While Many Women Celebrate Progress This Year, 500 Million Are Still Left Behind

World Food Program USA
Published February 5, 2020
Last Updated May 10, 2021

Over the last decade, women all over the world have made incredible progress. Iceland made it illegal to pay men more than women. Women in Saudi Arabia are now legally able to drive. There are more women serving in the U.S. Congress than ever before. Achievements like these should absolutely be celebrated, but on today’s International Day for the Eradication of Poverty we need to acknowledge where we are falling short.

Right now, nearly 500 million women around the world are hungry. Compared to men, women make up 60% of the world’s food-insecure population. To say that’s not right would be a massive understatement.

The magnitude of this food insecurity is directly related to gender inequality. Because of deep-rooted gender norms, war and conflict, and a lack of equal rights, pay and representation, women often eat last and least. When a crisis hits, women are usually the first to sacrifice their own food to ensure their families have enough to eat. In a dark irony, women in the developing world often have the most responsibilities in the home, but the smallest amount of food. In fact, globally, women do 2.6 times more unpaid domestic work than men and earn 23% less for work that is paid.

The United Nations has set an ambitious goal to achieve a zero-hunger world by 2030. With just ten years to go, we need to invest in strategies that we know will work, and we know that empowering women is exactly one of those strategies. Women—mothers, daughters and sisters—are the solution.

Studies show that when women earn money, they reinvest 90% of their income back into their families and communities, while men only reinvest 30-40 percent.

Bringing women into the paying economy can jumpstart a cycle of change that will last for generations.

The United Nations World Food Programme (WFP) is the world’s largest hunger-fighting organization, serving more than 45 million women around the world. We do whatever it takes to help these women build better lives. Through food assistance and skills training, the U.N. World Food Programme offers hope, opportunities and a hand up. This is especially evident in agriculture.

More than half of the world’s small-scale farmers are women but, because of laws that favor men, only 13% have the right to own land. We believe every woman has the right to own the land they nurture every day. That’s why we provide engineering and training programs that equip women with the tools they need to become active participants in their local markets and fetch fair prices for their products.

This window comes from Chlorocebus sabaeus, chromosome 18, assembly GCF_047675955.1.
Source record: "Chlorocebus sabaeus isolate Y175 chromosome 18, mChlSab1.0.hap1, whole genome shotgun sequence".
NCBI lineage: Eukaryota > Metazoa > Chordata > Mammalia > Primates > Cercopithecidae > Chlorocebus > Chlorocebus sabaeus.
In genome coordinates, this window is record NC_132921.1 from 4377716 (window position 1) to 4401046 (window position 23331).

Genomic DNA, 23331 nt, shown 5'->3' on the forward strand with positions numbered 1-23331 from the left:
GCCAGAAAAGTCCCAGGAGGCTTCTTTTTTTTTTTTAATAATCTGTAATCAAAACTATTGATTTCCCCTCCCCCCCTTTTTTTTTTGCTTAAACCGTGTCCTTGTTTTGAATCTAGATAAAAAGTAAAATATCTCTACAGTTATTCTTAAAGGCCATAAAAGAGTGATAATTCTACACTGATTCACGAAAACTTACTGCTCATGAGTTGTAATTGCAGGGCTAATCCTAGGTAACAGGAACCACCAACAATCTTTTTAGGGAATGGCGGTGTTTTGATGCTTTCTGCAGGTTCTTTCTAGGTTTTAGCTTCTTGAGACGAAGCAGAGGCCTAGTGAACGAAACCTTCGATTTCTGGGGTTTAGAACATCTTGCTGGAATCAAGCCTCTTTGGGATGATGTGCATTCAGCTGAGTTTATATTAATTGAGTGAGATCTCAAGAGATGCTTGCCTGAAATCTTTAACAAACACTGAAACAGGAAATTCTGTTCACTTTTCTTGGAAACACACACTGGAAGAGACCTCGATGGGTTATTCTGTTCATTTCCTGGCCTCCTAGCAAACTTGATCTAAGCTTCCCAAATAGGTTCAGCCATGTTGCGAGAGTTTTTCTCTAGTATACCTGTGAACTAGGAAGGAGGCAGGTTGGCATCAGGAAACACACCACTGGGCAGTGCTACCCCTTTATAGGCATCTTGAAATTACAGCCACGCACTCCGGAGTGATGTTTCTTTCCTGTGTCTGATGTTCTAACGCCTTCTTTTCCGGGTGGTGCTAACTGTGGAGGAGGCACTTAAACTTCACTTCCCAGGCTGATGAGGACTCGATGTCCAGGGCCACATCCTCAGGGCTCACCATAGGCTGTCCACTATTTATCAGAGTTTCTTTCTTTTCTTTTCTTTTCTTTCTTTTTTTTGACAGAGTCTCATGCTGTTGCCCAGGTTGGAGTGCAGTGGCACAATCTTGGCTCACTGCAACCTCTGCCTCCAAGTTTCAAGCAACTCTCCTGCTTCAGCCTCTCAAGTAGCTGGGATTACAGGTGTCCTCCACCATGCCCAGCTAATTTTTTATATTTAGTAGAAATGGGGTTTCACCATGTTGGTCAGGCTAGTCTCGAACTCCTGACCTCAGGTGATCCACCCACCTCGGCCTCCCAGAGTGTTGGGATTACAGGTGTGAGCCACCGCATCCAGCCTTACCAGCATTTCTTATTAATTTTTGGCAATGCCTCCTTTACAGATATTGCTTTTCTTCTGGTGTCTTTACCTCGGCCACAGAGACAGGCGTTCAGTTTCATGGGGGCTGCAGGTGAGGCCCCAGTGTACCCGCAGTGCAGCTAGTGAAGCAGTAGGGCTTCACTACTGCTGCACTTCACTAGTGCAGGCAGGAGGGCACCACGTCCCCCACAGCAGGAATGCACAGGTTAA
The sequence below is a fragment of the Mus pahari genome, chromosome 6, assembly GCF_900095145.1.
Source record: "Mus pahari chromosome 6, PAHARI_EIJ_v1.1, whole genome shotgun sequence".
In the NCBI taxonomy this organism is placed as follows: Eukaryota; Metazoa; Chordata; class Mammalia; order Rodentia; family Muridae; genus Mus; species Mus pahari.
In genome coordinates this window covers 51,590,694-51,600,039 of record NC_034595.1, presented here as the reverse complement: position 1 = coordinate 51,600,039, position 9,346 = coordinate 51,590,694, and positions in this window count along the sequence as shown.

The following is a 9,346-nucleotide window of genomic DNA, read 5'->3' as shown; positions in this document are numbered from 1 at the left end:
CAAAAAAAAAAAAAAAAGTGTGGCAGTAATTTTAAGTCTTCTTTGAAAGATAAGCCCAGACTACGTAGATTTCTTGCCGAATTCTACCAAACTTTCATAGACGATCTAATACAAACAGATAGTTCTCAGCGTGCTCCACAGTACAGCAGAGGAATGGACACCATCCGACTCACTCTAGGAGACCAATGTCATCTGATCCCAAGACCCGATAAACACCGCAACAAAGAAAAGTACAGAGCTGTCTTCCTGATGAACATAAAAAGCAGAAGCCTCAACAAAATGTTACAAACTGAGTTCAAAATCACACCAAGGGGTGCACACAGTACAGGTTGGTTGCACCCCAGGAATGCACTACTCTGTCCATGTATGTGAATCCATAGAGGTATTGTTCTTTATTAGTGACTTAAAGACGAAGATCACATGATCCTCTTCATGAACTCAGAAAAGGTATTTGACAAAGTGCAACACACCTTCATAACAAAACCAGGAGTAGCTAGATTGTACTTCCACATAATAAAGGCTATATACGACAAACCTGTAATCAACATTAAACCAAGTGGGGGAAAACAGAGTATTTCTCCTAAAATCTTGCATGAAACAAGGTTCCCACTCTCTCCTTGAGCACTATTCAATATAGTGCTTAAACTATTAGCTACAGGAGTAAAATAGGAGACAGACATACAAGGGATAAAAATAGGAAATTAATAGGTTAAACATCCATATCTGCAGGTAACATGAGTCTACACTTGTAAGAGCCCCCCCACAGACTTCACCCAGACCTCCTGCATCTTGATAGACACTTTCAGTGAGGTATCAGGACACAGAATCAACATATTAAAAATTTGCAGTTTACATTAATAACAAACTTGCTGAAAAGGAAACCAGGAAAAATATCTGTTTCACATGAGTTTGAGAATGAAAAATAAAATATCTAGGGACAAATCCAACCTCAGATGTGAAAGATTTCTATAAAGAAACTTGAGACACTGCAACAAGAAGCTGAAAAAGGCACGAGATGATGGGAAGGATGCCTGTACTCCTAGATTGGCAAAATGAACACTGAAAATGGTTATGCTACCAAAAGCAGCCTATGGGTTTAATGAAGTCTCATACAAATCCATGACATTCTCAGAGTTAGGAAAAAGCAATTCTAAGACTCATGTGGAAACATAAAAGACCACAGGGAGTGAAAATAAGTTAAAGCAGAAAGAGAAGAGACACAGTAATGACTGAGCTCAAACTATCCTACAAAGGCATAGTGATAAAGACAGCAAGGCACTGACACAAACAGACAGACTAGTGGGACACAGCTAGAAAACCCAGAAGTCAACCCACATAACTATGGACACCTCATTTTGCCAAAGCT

Last year, the U.N. World Food Programme trained 1.3 million women; those women reaped the rewards and invested it back into their families and communities.

Millions of women have benefited from programs like these:

  • Patience, a mother of six in Zimbabwe, learned life and work skills that enabled her to end an abusive relationship, support her children’s education and become an entrepreneur herself.
  • Deborah fled South Sudan when fighters attacked her village and killed her husband. She found a new home where WFP’s nearby food distribution center allows her to provide for her children.
  • Nanda in Nepal received WFP school meals as a child and was able to overcome the common barriers of child marriage and oppression to become a teacher.
  • Alla was forced to flee her home in Syria when violence struck but began working at a WFP food distribution center. She earned enough money to support her education at the University of Damascus, where she graduated with a degree in commerce.
Photo: WFP/Matteo Cosorich

Patience (left) with two of her children.

Photo: Gabriella Vivacqua

Deborah and her youngest son.

Photo: WFP/Lilu KC

Nanda stands outside the school where she now teaches.

Photo: WFP/Dina El Kassaby

Alaa at the WFP warehouse in Syria where she works.

The success stories of resilient and powerful women are inspiring, but they should also remind us that there are so many more who are still in need. They could each achieve great things if they were only given the same resources, access and opportunities – and pay – as men.

Today, we urge you to stand behind the world’s hungriest women. Speak up for them. Lend your voice to the cause. When we unite and take action together, real progress becomes possible. With your help, we can create a zero-hunger reality for all women and girls. Discover how you can help at www.wfpusa.org/women-hunger.



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